But he left out the bond measure – General Manager Ann Willmann admitted several times that the parcel tax proceeds were not nearly enough to pay for any of the over-the-rainbow projects mentioned in the Measure A campaign. Willmann said they would use the parcel tax proceeds to secure a $30-something-million bond, the debt service for which would have cost $2 million a year while only providing $1 million for projects. A million dollars a year? Let me put that into perspective – several years ago, the city of Chico spent a million dollars “upgrading” the public restroom at One Mile. Get it? 

Cleland also neglected to mention the pension deficit, or the fact that a simple majority measure goes into the General Fund, to be spent at the pleasure of the board and staff. He wouldn’t admit – the salaries and pensions at CARD are not sustainable, that they have bottomed out the General Fund to pay down the deficit created by their employees’ unrealistic and unreasonable “shares”. Willmann admitted many times they had deferred maintenance while paying their pensions.  

I feel Cleland is trying to nudge the conversation away from the fact that CARD is poorly managed and is not fulfilling their mission statement. 

Cleland attended CARD General Manager Ann Willmann’s “informational” propaganda sessions. He heard her tell the group that CARD is without debt, and he sat right behind Dave Howell as he corrected Willmann. Howell quoted the latest figure on CARD’s Unfunded Pension Liability as $2.7 million, because that was the figure Willmann had recently given the Enterprise Record. She admitted to him and the rest of us that it is actually over $3 million. How does it grow so fast? Because, only 5 years ago, agency management was paying NOTHING toward their own pensions. CARD was paying, in total, less than 10% of the cost. These agencies have put off paying the pensions, because they expect the taxpayers to foot it.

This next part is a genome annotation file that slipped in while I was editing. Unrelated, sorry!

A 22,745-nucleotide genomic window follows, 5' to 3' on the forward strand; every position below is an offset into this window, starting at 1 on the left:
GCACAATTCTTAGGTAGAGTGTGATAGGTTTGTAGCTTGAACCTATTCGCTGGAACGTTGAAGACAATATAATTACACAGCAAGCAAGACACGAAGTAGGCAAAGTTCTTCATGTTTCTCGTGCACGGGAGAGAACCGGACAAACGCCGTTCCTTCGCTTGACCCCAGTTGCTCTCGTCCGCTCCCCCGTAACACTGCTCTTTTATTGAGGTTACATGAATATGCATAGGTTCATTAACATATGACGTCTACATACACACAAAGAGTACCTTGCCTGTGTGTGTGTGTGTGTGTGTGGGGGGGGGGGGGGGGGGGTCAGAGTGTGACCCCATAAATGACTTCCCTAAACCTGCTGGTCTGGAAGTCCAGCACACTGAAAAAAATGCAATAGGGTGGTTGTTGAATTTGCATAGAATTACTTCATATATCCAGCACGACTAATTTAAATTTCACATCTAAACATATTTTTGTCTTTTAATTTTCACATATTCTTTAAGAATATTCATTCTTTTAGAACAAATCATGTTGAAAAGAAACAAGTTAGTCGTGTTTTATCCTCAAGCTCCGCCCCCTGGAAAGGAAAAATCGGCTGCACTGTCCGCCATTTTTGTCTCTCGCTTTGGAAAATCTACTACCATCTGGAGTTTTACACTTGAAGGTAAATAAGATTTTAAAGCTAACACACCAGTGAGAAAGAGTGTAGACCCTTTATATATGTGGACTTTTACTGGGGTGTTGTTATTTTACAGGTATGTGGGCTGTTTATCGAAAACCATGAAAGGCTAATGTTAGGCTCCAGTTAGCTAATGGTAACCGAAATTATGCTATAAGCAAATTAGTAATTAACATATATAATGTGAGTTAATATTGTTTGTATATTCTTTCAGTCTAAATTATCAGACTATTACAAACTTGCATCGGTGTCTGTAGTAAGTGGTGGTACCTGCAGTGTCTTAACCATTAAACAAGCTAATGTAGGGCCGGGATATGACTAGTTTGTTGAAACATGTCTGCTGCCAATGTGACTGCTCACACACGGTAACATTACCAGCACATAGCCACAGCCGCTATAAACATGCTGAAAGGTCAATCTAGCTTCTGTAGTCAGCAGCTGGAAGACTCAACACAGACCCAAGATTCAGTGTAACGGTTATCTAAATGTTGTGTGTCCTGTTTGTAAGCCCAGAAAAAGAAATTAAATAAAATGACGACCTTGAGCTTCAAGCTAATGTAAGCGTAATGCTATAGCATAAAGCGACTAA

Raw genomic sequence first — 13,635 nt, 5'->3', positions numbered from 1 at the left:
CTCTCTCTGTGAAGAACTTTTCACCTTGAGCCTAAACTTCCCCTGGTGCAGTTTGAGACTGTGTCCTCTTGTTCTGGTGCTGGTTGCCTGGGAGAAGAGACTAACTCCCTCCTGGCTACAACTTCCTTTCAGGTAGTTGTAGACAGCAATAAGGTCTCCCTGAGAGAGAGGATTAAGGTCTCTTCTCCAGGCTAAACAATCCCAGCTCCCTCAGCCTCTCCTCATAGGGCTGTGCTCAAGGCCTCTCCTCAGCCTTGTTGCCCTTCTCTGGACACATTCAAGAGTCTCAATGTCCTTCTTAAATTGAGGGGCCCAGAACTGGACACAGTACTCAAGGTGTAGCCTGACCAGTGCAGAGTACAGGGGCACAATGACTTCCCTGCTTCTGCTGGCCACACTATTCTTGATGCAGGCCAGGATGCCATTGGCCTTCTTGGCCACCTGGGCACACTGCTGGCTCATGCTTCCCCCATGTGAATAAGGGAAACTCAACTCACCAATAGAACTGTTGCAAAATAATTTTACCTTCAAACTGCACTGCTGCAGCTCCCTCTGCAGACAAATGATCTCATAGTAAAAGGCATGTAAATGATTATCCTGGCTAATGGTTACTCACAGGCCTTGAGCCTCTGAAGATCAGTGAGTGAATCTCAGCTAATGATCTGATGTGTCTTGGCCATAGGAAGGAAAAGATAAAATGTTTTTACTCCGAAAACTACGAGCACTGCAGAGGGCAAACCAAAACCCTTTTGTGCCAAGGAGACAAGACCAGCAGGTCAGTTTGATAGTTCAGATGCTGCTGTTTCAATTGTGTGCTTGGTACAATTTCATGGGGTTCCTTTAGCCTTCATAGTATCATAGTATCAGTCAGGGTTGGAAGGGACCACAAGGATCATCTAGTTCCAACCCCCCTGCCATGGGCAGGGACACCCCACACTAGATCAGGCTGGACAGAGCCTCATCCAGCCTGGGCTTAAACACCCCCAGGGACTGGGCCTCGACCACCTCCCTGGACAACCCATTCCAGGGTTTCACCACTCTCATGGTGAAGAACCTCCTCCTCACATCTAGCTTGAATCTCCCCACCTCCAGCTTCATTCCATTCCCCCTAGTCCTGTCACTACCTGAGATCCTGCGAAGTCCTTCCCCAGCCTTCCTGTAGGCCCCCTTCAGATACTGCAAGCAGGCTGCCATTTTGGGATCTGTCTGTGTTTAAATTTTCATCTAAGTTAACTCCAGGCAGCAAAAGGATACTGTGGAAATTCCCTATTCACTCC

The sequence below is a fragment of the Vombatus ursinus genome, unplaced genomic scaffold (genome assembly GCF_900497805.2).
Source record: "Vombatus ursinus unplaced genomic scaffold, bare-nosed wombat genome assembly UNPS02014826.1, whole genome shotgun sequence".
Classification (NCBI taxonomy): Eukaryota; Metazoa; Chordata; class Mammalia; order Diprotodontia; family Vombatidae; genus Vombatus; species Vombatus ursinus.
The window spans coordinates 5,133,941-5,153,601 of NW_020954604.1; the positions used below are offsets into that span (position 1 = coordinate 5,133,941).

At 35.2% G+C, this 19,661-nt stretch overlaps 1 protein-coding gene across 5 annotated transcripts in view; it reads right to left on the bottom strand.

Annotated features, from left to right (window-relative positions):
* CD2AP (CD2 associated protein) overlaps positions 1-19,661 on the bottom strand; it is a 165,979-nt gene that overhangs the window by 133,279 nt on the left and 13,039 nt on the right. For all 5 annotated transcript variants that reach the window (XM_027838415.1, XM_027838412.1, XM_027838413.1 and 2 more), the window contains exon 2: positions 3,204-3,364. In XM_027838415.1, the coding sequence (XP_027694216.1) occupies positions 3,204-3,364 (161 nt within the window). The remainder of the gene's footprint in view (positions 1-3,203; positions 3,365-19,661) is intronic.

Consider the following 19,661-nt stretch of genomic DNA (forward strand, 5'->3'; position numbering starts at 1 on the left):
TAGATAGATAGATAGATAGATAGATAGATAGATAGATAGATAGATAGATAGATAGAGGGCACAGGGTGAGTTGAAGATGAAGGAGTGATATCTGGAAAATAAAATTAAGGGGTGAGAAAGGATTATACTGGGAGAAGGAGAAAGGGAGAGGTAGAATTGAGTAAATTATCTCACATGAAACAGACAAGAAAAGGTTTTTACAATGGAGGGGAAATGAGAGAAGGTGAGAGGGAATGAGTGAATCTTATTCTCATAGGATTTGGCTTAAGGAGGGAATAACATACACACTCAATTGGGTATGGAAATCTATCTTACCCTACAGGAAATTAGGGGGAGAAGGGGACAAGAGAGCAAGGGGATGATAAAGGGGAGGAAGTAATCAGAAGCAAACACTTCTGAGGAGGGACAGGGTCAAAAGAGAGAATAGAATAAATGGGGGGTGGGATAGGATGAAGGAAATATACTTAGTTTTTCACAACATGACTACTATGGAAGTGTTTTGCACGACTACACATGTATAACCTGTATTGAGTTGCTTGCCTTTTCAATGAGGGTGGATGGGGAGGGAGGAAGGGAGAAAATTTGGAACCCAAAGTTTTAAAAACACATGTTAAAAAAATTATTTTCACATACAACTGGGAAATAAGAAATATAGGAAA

As of 2017 Willmann was only paying 2.5% of the cost of her pension, with an annual salary increase, that’s why CARD’s deficit is growing so quickly. As of 2019, she was paying 8%, with another salary increase, up to $127,000/year. 

If you want to see the consequences of this kind of pyramid scheme, read the latest CalPERS “actuarial valuation report” for CARD.

https://www.calpers.ca.gov/page/employers/actuarial-services/employer-contributions/public-agency-actuarial-valuation-reports

Just type “Chico Area Recreation District” into the search engine.

Look at what CalPERs will expect CARD to pay in “catch up” payments within the next few years – and then remember, the taxpayers pay ALL OF IT, in addition to half the payroll contribution. 

And here’s another lie Willmann floated to the public during her little propaganda blitz – she said that CARD has no control over the shares or amounts they pay to CalPERS. “this needs to be handled at the CalPERS level and the legislative level…” she lied. 

Here’s two holes in that lie – 

  1. If it’s out of the agency’s hands what they pay to CalPERS, why are the city of Chico and CARD’s payments so radically different? CARD pays 14%, while the city of Chico pays 21 – 31%.  You can see the city even negotiates different payments for different employee groups, as well as very different shares per employee group. 
  2. According to the report linked above, “The employer contributions in this report do not reflect any cost sharing arrangements you may have with your employees.”  There’s the truth – Willmann told the public at those sessions that the board doesn’t have any control over the shares. Liar. 

Okay, here’s where it gets even murkier – Willmann claimed in those sessions that her 8% was more than half of the agency’s cost – she bragged about that repeatedly.   But, when I asked her, in front of the rest of the group, why the city and CARD pay totally different percentages, she would not answer me in the meeting, saying she needed to check her figures. No, it was because she didn’t want to tell the others the truth – her 8% is not MORE THAN half of what the agency pays, it’s not even half.  She admitted to me via email later, the agency pays 17%.   “ The Total Normal Cost is then split in to the Employee Contribution Rate and the Employer Normal Cost Rate. I was incorrect regarding our Total Normal Cost, it is currently 17.127% for our classic members not 14%.”

Why did she tell everybody else CARD only pays 14%? Obviously, Willmann knows the truth, she knows she pays less than half, but misleads the public, because it’s in her best interest to do so. 

 And, here’s the real pig sticker – the taxpayers not only pay over half the payroll portion, but make the entire “catch up” payments on the resulting Unfunded Accrued Liability.